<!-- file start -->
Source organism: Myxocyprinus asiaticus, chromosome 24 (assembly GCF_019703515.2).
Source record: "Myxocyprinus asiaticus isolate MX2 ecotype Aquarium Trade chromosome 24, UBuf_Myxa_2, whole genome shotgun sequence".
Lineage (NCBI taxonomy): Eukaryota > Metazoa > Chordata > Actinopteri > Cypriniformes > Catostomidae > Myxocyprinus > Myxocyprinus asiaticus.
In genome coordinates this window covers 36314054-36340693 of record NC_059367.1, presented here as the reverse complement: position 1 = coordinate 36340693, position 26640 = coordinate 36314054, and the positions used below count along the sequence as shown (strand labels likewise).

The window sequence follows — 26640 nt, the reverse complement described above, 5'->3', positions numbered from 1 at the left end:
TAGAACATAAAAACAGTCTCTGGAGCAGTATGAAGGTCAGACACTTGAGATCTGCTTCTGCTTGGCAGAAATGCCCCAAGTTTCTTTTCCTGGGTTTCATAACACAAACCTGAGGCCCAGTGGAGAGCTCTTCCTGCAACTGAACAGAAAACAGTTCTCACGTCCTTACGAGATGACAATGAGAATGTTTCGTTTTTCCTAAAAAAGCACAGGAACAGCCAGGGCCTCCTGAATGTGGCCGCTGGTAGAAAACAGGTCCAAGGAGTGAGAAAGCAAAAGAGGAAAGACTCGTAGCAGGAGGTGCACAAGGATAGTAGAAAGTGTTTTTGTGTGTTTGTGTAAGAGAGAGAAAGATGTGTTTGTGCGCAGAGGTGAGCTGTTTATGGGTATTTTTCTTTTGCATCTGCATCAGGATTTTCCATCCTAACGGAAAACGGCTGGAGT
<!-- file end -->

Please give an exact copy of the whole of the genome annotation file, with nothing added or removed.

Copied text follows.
Source organism: Myxocyprinus asiaticus, chromosome 24 (assembly GCF_019703515.2).
Source record: "Myxocyprinus asiaticus isolate MX2 ecotype Aquarium Trade chromosome 24, UBuf_Myxa_2, whole genome shotgun sequence".
Lineage (NCBI taxonomy): Eukaryota > Metazoa > Chordata > Actinopteri > Cypriniformes > Catostomidae > Myxocyprinus > Myxocyprinus asiaticus.
In genome coordinates this window covers 36314054-36340693 of record NC_059367.1, presented here as the reverse complement: position 1 = coordinate 36340693, position 26640 = coordinate 36314054, and the positions used below count along the sequence as shown (strand labels likewise).

The window sequence follows — 26640 nt, the reverse complement described above, 5'->3', positions numbered from 1 at the left end:
TAGAACATAAAAACAGTCTCTGGAGCAGTATGAAGGTCAGACACTTGAGATCTGCTTCTGCTTGGCAGAAATGCCCCAAGTTTCTTTTCCTGGGTTTCATAACACAAACCTGAGGCCCAGTGGAGAGCTCTTCCTGCAACTGAACAGAAAACAGTTCTCACGTCCTTACGAGATGACAATGAGAATGTTTCGTTTTTCCTAAAAAAGCACAGGAACAGCCAGGGCCTCCTGAATGTGGCCGCTGGTAGAAAACAGGTCCAAGGAGTGAGAAAGCAAAAGAGGAAAGACTCGTAGCAGGAGGTGCACAAGGATAGTAGAAAGTGTTTTTGTGTGTTTGTGTAAGAGAGAGAAAGATGTGTTTGTGCGCAGAGGTGAGCTGTTTATGGGTATTTTTCTTTTGCATCTGCATCAGGATTTTCCATCCTAACGGAAAACGGCTGGAGT